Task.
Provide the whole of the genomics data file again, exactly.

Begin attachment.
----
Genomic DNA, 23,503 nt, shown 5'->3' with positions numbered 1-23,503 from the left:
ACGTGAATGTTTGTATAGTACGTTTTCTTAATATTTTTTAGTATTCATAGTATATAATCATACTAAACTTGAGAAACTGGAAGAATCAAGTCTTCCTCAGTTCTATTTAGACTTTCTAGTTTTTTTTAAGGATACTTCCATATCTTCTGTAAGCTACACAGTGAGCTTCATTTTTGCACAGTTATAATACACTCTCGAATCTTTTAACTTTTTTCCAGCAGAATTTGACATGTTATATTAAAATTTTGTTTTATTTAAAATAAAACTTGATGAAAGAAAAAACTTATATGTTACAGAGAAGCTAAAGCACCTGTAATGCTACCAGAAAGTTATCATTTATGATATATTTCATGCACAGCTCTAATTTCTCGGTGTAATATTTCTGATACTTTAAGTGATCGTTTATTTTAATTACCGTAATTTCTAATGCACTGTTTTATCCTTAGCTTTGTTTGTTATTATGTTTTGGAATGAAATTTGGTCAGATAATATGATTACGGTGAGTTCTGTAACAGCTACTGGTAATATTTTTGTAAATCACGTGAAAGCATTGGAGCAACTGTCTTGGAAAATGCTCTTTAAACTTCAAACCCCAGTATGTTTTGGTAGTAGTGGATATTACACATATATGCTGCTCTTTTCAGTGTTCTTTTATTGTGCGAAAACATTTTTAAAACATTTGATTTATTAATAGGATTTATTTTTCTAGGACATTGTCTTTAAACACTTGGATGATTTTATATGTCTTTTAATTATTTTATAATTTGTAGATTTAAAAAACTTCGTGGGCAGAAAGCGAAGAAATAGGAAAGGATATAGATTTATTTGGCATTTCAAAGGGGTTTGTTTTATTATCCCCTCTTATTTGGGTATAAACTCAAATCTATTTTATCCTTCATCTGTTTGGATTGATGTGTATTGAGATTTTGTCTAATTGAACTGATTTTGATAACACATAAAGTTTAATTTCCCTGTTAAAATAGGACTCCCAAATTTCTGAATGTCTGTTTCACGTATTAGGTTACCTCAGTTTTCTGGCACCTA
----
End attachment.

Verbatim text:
Genomic DNA, 23,503 nt, shown 5'->3' with positions numbered 1-23,503 from the left:
ACGTGAATGTTTGTATAGTACGTTTTCTTAATATTTTTTAGTATTCATAGTATATAATCATACTAAACTTGAGAAACTGGAAGAATCAAGTCTTCCTCAGTTCTATTTAGACTTTCTAGTTTTTTTTAAGGATACTTCCATATCTTCTGTAAGCTACACAGTGAGCTTCATTTTTGCACAGTTATAATACACTCTCGAATCTTTTAACTTTTTTCCAGCAGAATTTGACATGTTATATTAAAATTTTGTTTTATTTAAAATAAAACTTGATGAAAGAAAAAACTTATATGTTACAGAGAAGCTAAAGCACCTGTAATGCTACCAGAAAGTTATCATTTATGATATATTTCATGCACAGCTCTAATTTCTCGGTGTAATATTTCTGATACTTTAAGTGATCGTTTATTTTAATTACCGTAATTTCTAATGCACTGTTTTATCCTTAGCTTTGTTTGTTATTATGTTTTGGAATGAAATTTGGTCAGATAATATGATTACGGTGAGTTCTGTAACAGCTACTGGTAATATTTTTGTAAATCACGTGAAAGCATTGGAGCAACTGTCTTGGAAAATGCTCTTTAAACTTCAAACCCCAGTATGTTTTGGTAGTAGTGGATATTACACATATATGCTGCTCTTTTCAGTGTTCTTTTATTGTGCGAAAACATTTTTAAAACATTTGATTTATTAATAGGATTTATTTTTCTAGGACATTGTCTTTAAACACTTGGATGATTTTATATGTCTTTTAATTATTTTATAATTTGTAGATTTAAAAAACTTCGTGGGCAGAAAGCGAAGAAATAGGAAAGGATATAGATTTATTTGGCATTTCAAAGGGGTTTGTTTTATTATCCCCTCTTATTTGGGTATAAACTCAAATCTATTTTATCCTTCATCTGTTTGGATTGATGTGTATTGAGATTTTGTCTAATTGAACTGATTTTGATAACACATAAAGTTTAATTTCCCTGTTAAAATAGGACTCCCAAATTTCTGAATGTCTGTTTCACGTATTAGGTTACCTCAGTTTTCTGGCACCTA